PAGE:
Ideas & Debate

How poverty stands in the way of growth

Healthy people are needed to participate in activities that boost economic growth. FILE PHOTO | NMG
Healthy people are needed to participate in activities that boost economic growth. FILE PHOTO | NMG 

The fact that Africa struggles to meet development goals is not a secret but an understanding of the role poverty plays in this process is less common.

Africa seems to be caught in a vicious cycle where a poor status of development exacerbates poverty — and poverty negatively affects the ability of Africans to meet development goals.

According to the organisation World Hunger, in 2012, 47 per cent of the population of sub-Saharan Africa, lived on $1.90 a day or less, which is below the poverty line.

Twenty-two per cent of the world’s human development is lost due to inequality; the figure is 32 per cent in Sub-Saharan Africa.

There are several means through which poverty curtails Africa’s ability to develop.

First is the role of poverty in economic growth. Poor Africans do not have the savings required to invest in activities that would boost their income. Further, poor Africans are seen as high risk and thus are routinely denied access to credit streams that would enable them to improve their financial status. Thus being poor, makes it harder to get the financial support required to get out of poverty.

Secondly, there are effects of poverty on health and education. Higher levels of income reduce infant mortality and better education in terms of primary and secondary school enrolment rates, positively associated with higher levels of income.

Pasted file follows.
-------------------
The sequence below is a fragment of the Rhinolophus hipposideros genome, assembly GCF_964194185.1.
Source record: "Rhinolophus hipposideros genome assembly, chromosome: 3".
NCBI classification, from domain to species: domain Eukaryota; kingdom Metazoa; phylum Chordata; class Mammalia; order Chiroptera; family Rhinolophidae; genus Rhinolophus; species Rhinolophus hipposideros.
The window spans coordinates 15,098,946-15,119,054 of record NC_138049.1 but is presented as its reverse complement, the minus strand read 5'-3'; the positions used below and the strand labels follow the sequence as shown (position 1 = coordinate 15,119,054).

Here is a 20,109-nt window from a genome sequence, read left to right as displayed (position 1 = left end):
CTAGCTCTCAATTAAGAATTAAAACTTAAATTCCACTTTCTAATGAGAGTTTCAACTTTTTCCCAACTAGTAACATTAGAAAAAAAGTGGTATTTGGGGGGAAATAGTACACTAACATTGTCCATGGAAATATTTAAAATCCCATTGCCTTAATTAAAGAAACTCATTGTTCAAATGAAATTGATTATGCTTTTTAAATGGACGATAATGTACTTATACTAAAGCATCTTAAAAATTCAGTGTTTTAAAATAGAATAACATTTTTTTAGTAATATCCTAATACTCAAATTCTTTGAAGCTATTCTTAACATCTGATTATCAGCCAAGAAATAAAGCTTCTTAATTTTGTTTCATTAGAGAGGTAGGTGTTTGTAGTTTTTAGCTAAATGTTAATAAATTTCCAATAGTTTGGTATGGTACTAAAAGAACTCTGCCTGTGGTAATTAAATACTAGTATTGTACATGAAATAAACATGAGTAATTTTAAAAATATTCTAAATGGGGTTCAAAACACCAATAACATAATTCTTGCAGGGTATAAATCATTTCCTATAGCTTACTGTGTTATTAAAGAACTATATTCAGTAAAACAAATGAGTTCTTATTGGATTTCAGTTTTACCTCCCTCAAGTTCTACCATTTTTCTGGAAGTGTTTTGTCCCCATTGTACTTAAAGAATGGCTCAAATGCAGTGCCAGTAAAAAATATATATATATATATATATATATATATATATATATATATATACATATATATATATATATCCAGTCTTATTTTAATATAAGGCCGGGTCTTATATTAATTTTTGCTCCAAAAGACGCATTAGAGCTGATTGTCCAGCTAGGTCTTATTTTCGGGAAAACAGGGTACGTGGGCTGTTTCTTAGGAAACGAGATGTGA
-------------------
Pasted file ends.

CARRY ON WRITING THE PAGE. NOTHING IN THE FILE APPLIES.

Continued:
But the reality is that poor people often cannot afford the healthcare they require, nor are they able to educate their children to basic levels of education.

Thus the fact that almost every one in two Africans are in a state of poverty means that half of the continent has a fundamentally compromised ability to afford healthcare and education, a reality that then makes the prospects of rising out of poverty more difficult. Poor health compromises one’s ability to physical work and exerts a great toll on income growth.

Poor education ensures that millions of Africans are vulnerable, stuck in low paying jobs, often in the informal economy that routinely undercompensate. Poverty itself makes it difficult for Africans to rise out of poverty.

Finally, poverty negatively affects human development itself. Research has found that exposure to poverty in early childhood impacts brain development.

Damaging effects can range from poor cognitive outcomes and school performance, stunted development, limited future productivity as adults and intergenerational transmission of poverty, to a higher risk for antisocial behaviours and mental disorders.

According to Unicef, nearly half of all children in sub-Saharan Africa are living in extreme poverty; children are twice as likely as adults to be living below the poverty line.

And because more children live in poverty, they are much less likely than an adult to cope with extreme poverty because of stunting, infant mortality and compromised early childhood development.

The good news is that this can all change. For example some of the negative effects of poverty on children’s brains can be mediated by support of the children’s caregivers.

It is time Africa developed a strategy on how the negative effects of poverty on development can be systematically eliminated.